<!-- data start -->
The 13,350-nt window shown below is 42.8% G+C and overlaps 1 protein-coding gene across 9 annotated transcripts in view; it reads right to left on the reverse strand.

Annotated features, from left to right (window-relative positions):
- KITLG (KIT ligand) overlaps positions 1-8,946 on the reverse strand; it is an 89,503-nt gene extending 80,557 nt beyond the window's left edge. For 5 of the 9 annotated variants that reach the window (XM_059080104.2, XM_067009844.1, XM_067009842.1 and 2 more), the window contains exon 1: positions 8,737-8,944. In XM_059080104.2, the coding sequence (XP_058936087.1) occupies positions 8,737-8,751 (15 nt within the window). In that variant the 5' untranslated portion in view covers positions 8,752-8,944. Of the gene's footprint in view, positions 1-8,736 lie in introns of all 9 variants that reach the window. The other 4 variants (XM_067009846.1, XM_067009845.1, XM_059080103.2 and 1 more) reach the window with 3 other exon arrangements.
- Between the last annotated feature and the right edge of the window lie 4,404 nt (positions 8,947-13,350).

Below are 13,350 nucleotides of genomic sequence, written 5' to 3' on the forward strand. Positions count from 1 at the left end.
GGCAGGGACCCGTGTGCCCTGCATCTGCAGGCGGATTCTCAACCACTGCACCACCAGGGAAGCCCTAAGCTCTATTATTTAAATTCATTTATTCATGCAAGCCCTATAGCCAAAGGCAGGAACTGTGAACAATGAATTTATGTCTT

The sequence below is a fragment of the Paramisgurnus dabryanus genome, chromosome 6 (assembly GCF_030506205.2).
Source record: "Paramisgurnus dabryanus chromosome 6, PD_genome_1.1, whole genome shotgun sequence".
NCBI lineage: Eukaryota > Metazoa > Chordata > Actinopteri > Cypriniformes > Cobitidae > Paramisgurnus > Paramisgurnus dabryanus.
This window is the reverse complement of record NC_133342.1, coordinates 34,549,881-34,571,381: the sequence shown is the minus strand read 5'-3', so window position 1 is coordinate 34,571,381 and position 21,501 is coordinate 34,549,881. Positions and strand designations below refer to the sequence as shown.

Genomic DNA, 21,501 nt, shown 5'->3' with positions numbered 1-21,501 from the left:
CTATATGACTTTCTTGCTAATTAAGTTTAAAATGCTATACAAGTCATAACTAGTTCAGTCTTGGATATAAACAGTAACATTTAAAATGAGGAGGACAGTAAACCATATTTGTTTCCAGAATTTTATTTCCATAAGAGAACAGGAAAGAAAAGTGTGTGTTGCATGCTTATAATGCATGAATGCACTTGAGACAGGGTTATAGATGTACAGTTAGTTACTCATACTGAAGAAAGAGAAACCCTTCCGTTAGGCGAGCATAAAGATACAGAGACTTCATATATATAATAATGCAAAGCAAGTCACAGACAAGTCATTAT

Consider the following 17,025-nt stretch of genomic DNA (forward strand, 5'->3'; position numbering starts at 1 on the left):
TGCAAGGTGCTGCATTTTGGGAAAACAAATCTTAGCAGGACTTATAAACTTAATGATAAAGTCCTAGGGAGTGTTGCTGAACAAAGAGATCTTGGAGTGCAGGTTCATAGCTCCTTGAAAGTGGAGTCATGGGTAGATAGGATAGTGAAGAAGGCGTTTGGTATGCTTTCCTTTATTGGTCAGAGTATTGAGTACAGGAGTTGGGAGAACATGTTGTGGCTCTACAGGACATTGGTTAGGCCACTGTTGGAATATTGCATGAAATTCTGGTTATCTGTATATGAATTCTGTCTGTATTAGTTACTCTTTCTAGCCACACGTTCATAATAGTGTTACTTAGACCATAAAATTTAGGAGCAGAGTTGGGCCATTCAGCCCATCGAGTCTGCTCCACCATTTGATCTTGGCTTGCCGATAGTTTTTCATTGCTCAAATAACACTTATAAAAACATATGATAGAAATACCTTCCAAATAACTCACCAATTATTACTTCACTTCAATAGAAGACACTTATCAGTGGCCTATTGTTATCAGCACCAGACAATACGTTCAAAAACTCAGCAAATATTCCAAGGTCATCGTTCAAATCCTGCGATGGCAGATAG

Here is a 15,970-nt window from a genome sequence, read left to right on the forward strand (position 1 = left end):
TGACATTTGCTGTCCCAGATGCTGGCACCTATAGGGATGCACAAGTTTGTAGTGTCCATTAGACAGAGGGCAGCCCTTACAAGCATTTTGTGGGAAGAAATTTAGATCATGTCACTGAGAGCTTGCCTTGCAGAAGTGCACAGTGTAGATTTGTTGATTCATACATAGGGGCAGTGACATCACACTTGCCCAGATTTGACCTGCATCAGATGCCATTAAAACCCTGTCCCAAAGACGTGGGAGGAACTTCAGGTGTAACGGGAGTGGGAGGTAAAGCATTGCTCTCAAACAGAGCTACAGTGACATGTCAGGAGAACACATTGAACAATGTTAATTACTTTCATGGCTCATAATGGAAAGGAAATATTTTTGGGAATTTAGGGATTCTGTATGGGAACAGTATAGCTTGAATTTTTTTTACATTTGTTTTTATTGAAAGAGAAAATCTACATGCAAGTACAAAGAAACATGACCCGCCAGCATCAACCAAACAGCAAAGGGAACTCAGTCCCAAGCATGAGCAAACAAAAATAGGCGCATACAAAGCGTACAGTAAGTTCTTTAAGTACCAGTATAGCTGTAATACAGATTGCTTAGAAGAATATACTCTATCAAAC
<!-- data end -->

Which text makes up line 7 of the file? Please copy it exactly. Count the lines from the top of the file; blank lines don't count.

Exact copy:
The sequence below is a fragment of the Paramisgurnus dabryanus genome, chromosome 6 (assembly GCF_030506205.2).